The newly introduced testing of school pupils throughout England in a bid to determine their understanding of grammar, spelling and punctuation has sparked widespread debate about grammar in general. How much do we know about our language? How can we learn it? And does it even matter?
You may not have to know exactly what a conjunctive is to be able to use one properly, but there's no reason why we shouldn't know what it is. School wasn't too long ago for me, but I have absolutely no recollection of being taught how to properly place a semi-colon, nor do I recall even the slightest mention of intransitive verbs, predicate adjectives and other such terms. It seems to be a subject that has been somewhat neglected. Because of this, I would say it's a positive thing that the Department for Education are attempting to build on the abilities of youngsters in schools throughout England. However, the new 'SPAG' (Spelling, Punctuation and Grammar) tests arguably aren't the best way to instil this knowledge of grammar into our education system. There is controversy over whether this will generate unnecessary angst amongst students and if simply ticking the correct answer is enough, with many saying that much more is needed. After a bit of research (including a couple of attempts at various grammar quizzes) and having a look at sample tests on the Department for Education's website, I can certainly say I agree; these tests seem to simply skim the surface, attempting to tackle grammar at a superficial level only. There should be a depth to the study of our language and from there knowledge should be further developed through discussions, assignments and reading. Then we can put what we have learned into practice.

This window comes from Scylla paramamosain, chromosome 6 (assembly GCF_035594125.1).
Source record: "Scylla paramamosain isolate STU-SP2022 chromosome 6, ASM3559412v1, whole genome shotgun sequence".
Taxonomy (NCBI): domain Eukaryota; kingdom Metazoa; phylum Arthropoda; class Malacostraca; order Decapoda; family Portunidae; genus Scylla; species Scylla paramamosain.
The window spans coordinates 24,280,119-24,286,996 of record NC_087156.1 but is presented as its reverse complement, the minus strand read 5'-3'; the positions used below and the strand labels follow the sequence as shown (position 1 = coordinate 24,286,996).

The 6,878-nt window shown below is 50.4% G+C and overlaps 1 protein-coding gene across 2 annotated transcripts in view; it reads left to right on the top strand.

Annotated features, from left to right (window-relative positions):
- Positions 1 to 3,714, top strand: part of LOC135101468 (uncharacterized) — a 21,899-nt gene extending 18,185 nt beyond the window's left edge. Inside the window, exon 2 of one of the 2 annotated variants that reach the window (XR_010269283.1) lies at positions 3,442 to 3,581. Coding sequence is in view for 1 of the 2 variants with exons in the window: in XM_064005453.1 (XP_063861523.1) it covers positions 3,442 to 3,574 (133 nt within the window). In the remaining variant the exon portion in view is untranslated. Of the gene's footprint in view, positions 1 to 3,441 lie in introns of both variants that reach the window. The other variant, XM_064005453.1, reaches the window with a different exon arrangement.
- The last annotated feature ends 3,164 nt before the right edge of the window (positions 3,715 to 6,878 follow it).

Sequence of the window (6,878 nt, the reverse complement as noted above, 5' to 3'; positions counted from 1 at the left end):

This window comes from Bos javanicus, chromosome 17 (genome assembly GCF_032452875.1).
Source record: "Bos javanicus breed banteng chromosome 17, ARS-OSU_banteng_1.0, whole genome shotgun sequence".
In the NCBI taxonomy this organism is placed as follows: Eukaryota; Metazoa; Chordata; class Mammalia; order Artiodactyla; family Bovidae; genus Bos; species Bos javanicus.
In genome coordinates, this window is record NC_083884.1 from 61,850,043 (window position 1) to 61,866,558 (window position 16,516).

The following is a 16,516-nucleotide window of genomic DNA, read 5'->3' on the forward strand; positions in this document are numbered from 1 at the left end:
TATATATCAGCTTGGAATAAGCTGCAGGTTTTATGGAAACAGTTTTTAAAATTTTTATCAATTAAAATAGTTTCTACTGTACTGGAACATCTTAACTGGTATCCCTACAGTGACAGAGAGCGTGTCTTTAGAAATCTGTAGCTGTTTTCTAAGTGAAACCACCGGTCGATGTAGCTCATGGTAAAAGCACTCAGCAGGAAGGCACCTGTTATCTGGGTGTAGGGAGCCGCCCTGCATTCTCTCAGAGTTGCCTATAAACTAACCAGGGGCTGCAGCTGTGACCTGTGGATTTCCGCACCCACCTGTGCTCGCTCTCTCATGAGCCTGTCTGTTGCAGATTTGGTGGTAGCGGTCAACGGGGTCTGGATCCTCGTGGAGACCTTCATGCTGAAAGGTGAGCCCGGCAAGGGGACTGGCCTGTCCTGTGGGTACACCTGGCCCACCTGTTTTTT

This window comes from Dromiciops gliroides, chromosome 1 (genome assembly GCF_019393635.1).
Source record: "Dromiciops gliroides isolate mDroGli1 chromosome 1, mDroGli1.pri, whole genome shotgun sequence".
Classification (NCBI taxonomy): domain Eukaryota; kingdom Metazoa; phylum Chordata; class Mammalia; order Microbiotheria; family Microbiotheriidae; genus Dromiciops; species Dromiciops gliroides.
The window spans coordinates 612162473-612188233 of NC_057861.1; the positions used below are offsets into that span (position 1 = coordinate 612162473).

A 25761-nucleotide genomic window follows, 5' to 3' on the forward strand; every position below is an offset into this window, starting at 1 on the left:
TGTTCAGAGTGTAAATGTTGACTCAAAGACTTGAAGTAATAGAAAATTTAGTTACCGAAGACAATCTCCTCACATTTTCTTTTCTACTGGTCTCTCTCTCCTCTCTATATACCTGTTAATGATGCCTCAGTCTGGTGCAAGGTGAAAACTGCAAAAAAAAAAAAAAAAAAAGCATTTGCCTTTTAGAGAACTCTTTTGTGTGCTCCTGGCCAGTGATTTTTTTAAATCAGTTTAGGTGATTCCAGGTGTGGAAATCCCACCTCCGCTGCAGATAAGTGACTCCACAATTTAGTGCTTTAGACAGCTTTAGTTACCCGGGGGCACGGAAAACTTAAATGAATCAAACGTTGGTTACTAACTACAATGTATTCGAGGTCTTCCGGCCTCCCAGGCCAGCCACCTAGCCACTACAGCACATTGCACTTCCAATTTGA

Grammar should be taught in schools, and taught well. We should know how to correctly use it. It can be a nightmare admittedly, and the vast majority of people do not view gerunds and present participles as compelling topics of conversation, but it is important. One argument is that it just doesn't matter - when it comes down to it, strictly enforcing English grammar at every point of contact isn't how we communicate anyway and as a result, having an understanding of grammar is fairly obsolete. Grammar is the foundation on which our language is built, though. Although we may not realise it our spelling, punctuation and grammar can have a huge effect on our everyday lives. A CV with multiple errors which is poorly written could mean you don't reach the interview stage for a job you really want. Terrible spelling and punctuation in a sales email could prompt a potential customer to turn on their heel and search for an alternative business; a business with employees that can communicate correctly.
The reality is that people do pass judgement on things like spelling, grammar and punctuation. Poor execution of important 'rules' can reflect negatively on you as an individual, as well employers and businesses as a whole. It's something that affects people of all ages and educational backgrounds.
Our language is continuously evolving. It's true that grammar provokes elitism, often unnecessarily so. Those taking an elitist stance on the matter may often ignore the importance of prevalent factors in the English language today, such as widely recognised Americanisms, trends and language used in online communication channels. There are various things that can influence the way in which we communicate, but the bare bones of the English language, the skeletal frame of English grammar, remain the same. Having these skills is undoubtedly a valuable commodity, or a necessary evil, for those who continue to argue against its importance.